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My Issues: Claustrophobia

Claustrophobia (from Latin claustrum “a shut in place” and Greek φόβος, phóbos, “fear”) is the fear of having no escape and being closed in small spaces or rooms (opposite: claustrophilia).

It has always been my greatest of all fears, being trapped inside a small, enclosed space with no way out. It bothers me to find myself in a room with all windows and doors closed. I feel i am suffocating, and often end up opening the window, even if it was  winter time, even if it was freezing, raining, and even when it is dusty: a small opening would do to ease my fear.

I am not stupid, nor do i believe my fear is logical, but i still cannot help it. My rational mind always tries to make me feel better and always, always it fails: I do not have panic attacks yet, but I am still afraid.

You can imagine how i feel about elevators, or how happy i would become if I were chained to something. My close family and friends know I fear the rides in the amusement parks. I recently discovered that it is mostly the feeling of being trapped that makes me hate them: I do not claim it is the only reason, I am not a brave person when it comes to heights, or speed; but it is the reason I feel panic and nausea. I felt none of that when I went on a ride in a local, albeit small Ferris wheel. It was because I was not chained to anything! I felt free and happy!

I am not a weak person, but everyone has his weak points. I am trying to discover mine because in my opinion, that is where the real strength is: you knowing every aspect of your personality, and working on becoming the best you can possibly be!

claustrophobia_illustration_by_greenleafcm-d32lj1s

“Tayta” Em Nashaat: a story of love, sacrifice and survival

All grandmas are supposed to be nice and sweet. My grandma is the nicest and sweetest of them all!

I’m not exaggerating, She is. It’s been a while since I wanted to write about her because she is one of the most important women in my life.

My grandma (Tayta) Ymn Kanj AKA Em Nashaat is Mrs AbdulKader Finge (May Allah bless his soul) . She is the daughter of a wealthy landowner, Khodor “Bek”  Kanj. She was married when she was 14 to a guy almost 16 years older than herself. They had 8 kids, a happy short life together, then my grandpa got sick. She can tell you stories, heartbreaking stories of how she used to care for him,nurse him even carry him on her back when need be..She once told me that when he slept she was afraid he’d wake up at night and need her so she slept hugging one of his legs or arms: this way whenever he woke up, she’d know. Then, he died. She was a widow with 8 kids at an early age of 35. She was beautiful and got several tempting proposals to remarry which she categorically and emphatically refused. She raised her children alone, the best way she could. She had 4 boys and 4 girls. She taught, embraced, loved, cared, pampered, indulged, scolded, encouraged. She did it all! And she did it without expecting anything in return. Even now, with 25 or so grandchildren, she still finds the energy to care and love and give.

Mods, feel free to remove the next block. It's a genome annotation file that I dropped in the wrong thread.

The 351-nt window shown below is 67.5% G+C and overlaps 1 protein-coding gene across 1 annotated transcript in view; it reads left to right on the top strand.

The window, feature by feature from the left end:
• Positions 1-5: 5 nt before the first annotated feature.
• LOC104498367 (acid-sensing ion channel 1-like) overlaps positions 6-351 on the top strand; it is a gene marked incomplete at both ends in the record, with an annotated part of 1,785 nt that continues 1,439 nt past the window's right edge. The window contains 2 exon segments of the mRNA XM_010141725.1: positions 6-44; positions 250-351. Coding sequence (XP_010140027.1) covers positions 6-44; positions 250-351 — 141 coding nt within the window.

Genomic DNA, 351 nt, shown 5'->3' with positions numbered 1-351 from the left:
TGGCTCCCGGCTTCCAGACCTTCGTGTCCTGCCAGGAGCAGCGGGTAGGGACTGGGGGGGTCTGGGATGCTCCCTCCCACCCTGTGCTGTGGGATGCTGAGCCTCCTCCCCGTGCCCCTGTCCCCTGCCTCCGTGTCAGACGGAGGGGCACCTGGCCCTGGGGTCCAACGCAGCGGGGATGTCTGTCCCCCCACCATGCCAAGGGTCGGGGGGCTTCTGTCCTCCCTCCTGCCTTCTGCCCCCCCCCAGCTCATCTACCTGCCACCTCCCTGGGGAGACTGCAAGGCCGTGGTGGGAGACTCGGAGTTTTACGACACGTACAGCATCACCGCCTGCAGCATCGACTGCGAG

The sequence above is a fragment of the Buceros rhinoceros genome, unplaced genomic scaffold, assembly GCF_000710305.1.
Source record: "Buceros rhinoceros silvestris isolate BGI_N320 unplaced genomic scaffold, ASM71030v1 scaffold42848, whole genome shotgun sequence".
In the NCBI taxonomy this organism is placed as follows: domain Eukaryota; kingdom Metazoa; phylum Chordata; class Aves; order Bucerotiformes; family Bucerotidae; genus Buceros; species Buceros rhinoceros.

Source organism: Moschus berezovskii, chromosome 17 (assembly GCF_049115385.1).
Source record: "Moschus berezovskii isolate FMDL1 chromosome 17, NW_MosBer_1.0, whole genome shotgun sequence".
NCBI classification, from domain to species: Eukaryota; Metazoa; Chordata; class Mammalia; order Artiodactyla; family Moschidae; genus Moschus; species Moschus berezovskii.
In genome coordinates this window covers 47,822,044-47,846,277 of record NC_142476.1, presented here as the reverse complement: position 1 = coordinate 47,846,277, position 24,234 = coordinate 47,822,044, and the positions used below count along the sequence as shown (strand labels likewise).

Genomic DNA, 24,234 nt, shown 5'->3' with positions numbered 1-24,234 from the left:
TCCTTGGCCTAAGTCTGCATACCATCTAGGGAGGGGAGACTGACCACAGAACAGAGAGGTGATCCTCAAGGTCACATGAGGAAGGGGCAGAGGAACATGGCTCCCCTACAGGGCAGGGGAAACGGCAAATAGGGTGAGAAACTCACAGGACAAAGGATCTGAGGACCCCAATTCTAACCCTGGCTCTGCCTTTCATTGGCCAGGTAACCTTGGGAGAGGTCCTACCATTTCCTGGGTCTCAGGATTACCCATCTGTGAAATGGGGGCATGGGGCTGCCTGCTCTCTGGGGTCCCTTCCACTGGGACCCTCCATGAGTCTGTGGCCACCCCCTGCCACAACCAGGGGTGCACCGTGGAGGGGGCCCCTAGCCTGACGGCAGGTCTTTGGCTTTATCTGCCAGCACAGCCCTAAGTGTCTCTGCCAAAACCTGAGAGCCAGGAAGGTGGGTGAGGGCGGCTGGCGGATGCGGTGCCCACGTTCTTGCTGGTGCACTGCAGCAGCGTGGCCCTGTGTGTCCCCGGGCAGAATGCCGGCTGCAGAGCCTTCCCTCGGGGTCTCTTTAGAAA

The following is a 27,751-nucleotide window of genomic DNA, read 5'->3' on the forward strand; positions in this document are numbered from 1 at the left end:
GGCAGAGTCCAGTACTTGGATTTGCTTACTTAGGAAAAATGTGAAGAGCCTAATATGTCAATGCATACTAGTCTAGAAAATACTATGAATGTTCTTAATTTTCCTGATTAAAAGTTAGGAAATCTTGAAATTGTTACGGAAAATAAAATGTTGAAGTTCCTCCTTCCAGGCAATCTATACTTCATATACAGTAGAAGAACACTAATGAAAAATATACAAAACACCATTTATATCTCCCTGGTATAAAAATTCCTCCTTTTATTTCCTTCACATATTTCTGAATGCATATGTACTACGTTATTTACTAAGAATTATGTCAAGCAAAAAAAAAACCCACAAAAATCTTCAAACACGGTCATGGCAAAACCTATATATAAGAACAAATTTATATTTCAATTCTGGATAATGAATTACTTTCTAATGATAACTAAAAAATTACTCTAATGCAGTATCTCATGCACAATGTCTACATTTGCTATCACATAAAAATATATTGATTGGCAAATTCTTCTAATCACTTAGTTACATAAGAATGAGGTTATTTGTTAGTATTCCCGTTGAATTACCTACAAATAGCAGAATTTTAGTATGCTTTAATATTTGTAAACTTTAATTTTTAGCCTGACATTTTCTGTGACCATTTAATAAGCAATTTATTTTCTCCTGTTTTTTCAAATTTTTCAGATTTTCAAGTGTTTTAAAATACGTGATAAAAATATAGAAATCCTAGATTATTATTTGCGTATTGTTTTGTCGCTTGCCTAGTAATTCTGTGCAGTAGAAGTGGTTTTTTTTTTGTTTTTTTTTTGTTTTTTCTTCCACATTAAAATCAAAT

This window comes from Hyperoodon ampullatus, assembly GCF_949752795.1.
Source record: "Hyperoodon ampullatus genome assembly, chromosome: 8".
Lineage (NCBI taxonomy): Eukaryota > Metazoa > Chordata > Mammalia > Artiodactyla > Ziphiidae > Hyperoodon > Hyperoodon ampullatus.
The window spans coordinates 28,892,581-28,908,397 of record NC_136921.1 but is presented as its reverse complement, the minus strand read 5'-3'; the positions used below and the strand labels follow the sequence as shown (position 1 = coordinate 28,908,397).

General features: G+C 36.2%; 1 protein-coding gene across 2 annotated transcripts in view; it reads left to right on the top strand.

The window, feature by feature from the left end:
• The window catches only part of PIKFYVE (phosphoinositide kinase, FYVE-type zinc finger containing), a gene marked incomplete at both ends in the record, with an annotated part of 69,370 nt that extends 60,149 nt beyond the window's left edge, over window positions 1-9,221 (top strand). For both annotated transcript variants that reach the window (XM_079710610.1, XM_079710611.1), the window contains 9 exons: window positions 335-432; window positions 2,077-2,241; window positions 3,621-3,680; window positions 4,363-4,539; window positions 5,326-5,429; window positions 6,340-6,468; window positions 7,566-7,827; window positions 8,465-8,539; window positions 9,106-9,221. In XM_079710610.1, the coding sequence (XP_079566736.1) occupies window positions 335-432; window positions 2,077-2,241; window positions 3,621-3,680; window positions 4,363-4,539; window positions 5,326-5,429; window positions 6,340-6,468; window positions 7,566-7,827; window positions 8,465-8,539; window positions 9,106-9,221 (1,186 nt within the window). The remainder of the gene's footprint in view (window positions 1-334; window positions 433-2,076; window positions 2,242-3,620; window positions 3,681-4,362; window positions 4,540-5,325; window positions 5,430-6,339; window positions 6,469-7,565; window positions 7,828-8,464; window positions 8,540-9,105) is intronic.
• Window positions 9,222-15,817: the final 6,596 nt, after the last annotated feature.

To me, she represents the limitless endless love. She amazes me with her ability to find positive things even in the worst situations..

I love how she defends people even when they do something wrong: “What if they didn’t see you?” “Maybe He didn’t know” ” Who told you she did this? ”  ” I’m sure there’s a mistake” …

I love how she always finds something nice to say when you’re down: ” you’re better off”.. ” Allah will never forget you” ” You are strong, you can do it”.. and how she always has an appropriate response for anything you say..

I love how she still morns following traditions ” Ma helweh ya setti” and how honestly she feels the loss of a relative. Her tears flow silently and her face gets pale.She wears black, refuses to attend events, enumerate their qualities and remembers anecdotes..

I love how she always finds something to do: cleaning a closet, knitting a sweater, rearranging crystals…

She taught me that being a woman means being strong, caring and responsible. She taught me how to love and expect nothing in return. She taught me how to sit, how to laugh, how to smile…

Thank you Tayta, you’re the best!